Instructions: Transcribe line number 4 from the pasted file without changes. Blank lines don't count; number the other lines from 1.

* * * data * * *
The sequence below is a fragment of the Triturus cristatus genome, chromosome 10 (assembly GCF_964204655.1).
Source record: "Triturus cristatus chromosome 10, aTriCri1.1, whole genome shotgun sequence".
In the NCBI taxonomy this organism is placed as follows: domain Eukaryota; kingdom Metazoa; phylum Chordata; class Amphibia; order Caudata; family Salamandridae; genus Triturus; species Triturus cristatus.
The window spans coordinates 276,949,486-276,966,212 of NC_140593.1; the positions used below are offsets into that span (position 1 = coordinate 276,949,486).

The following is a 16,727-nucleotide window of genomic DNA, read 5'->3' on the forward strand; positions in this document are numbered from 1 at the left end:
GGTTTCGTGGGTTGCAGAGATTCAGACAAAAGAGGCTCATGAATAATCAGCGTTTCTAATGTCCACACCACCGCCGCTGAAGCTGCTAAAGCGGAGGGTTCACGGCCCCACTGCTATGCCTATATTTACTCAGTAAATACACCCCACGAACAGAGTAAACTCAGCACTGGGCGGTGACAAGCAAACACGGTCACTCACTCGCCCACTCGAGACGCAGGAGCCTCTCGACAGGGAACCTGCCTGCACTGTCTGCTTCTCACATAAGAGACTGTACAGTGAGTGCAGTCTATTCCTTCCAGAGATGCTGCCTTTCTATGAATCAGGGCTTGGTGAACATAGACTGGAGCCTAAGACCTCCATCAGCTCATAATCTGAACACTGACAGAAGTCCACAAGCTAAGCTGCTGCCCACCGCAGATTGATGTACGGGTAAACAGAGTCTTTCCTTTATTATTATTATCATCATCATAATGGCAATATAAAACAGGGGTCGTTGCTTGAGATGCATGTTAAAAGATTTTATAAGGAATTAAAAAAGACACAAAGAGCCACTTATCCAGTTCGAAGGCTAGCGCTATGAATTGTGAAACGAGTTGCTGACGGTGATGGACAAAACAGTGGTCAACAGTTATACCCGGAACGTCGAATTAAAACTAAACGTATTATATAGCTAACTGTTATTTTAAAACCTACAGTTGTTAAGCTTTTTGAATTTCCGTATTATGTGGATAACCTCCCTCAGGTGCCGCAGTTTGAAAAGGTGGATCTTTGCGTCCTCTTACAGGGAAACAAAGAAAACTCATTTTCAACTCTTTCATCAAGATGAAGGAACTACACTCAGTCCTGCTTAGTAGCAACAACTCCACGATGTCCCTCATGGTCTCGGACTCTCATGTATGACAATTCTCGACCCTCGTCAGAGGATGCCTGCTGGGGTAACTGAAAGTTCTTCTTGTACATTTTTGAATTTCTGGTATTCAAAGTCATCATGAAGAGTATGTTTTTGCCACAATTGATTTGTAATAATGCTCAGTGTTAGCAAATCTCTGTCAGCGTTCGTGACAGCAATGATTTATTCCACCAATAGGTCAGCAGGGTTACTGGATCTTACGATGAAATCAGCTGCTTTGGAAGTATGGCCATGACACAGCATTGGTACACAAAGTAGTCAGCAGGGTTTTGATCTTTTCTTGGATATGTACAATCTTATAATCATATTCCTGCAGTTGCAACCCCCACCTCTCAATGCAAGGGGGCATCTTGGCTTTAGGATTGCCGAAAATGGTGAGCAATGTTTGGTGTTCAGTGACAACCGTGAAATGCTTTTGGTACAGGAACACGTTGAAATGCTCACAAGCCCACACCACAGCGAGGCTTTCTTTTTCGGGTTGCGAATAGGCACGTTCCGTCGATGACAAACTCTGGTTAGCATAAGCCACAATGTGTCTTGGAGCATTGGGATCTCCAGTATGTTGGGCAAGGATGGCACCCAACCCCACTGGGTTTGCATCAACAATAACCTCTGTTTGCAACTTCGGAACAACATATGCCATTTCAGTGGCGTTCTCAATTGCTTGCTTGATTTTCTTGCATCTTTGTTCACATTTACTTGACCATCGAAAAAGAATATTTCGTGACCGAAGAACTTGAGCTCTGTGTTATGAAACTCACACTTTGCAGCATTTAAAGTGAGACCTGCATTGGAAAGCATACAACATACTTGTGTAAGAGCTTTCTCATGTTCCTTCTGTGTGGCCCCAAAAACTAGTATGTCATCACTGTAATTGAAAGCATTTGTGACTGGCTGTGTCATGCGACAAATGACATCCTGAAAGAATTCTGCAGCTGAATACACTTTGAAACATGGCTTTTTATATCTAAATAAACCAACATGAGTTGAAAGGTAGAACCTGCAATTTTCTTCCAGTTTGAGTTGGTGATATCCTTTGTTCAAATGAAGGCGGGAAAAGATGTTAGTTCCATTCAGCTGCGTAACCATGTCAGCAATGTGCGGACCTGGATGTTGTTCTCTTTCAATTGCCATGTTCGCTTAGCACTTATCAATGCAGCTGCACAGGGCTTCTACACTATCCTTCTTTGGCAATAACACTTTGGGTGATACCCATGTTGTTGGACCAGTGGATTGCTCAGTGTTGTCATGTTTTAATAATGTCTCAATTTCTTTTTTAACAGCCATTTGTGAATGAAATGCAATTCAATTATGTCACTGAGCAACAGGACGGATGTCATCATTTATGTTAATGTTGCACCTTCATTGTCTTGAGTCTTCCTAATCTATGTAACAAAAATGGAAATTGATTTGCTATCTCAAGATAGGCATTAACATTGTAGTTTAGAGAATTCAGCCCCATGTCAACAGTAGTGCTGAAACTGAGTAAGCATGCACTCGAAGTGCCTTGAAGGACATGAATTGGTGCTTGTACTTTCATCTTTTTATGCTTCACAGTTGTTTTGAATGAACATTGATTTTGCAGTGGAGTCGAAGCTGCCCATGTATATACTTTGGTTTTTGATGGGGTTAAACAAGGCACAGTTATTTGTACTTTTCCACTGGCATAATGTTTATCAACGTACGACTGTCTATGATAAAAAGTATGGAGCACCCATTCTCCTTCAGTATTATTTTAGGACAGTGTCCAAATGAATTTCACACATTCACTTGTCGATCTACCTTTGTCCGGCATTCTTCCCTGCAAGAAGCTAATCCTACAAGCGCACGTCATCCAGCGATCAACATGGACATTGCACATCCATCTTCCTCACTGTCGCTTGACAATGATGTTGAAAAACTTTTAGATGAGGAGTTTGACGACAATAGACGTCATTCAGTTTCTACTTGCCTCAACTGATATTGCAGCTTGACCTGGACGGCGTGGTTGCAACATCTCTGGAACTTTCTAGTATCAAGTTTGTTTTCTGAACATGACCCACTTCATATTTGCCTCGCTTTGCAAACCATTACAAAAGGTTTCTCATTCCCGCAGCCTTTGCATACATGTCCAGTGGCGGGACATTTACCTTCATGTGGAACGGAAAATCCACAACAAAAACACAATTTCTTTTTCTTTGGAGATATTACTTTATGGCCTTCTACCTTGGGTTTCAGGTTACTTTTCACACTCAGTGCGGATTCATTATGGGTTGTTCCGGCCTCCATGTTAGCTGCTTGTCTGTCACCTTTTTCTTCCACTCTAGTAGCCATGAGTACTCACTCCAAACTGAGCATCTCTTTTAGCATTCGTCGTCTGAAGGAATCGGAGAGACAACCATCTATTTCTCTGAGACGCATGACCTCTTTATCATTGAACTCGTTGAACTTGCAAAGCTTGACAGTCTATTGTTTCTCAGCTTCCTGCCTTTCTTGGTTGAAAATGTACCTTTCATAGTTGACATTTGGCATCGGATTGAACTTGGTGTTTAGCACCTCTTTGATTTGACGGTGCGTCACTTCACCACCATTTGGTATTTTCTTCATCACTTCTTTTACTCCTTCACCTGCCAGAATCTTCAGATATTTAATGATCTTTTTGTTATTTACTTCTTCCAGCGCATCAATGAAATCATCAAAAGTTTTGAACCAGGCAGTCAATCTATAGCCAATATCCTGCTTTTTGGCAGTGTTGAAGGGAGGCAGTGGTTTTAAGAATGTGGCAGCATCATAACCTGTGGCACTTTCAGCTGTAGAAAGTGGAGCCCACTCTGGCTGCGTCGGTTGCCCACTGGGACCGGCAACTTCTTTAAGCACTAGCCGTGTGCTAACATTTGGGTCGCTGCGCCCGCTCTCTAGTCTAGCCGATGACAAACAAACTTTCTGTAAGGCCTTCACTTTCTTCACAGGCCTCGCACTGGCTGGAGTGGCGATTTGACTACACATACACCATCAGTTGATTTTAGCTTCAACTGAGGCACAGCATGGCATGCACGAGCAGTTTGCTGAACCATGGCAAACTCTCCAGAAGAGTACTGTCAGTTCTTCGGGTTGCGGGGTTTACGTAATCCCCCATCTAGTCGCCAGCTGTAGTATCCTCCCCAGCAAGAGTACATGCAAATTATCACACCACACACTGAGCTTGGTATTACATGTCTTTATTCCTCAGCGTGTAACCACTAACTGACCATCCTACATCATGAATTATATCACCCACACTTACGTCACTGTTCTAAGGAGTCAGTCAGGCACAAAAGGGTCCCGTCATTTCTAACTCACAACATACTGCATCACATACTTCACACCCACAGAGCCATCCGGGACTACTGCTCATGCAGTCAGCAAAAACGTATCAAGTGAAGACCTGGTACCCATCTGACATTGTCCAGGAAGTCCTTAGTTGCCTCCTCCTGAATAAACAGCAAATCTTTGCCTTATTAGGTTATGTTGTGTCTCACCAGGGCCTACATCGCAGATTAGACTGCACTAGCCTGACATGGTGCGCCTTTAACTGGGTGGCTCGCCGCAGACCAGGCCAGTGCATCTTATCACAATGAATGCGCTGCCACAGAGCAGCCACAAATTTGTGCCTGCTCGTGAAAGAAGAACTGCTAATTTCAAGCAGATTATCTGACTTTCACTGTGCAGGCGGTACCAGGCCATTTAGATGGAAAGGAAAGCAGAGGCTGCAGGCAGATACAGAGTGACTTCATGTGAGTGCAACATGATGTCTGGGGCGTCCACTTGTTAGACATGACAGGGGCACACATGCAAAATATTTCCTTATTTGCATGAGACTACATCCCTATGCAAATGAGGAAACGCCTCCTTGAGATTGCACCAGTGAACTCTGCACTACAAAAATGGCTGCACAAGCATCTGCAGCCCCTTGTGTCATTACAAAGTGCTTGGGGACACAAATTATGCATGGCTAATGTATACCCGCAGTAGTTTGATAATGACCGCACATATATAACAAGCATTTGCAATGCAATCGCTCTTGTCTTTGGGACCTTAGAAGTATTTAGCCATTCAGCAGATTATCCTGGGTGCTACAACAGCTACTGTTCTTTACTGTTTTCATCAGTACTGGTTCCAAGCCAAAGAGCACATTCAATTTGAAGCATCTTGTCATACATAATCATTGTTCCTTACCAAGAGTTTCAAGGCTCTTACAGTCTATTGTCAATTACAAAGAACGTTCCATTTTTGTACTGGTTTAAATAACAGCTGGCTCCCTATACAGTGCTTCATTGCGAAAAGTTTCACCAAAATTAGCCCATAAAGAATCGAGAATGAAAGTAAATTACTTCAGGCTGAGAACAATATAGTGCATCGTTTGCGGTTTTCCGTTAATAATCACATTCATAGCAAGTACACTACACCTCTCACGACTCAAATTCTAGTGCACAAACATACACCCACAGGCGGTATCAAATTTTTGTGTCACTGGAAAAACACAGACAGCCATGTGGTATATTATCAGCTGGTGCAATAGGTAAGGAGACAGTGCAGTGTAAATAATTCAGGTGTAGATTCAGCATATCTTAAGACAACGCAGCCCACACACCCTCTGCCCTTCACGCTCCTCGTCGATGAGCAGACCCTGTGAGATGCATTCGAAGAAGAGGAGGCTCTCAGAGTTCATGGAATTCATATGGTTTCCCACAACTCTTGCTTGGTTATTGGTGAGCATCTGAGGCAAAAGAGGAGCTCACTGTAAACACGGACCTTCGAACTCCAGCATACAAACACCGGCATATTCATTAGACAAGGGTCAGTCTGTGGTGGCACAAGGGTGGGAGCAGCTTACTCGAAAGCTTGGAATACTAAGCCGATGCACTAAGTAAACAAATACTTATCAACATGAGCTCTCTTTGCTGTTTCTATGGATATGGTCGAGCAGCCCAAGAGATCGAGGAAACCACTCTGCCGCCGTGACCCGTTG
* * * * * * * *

The window spans coordinates 276,949,486-276,966,212 of NC_140593.1; the positions used below are offsets into that span (position 1 = coordinate 276,949,486).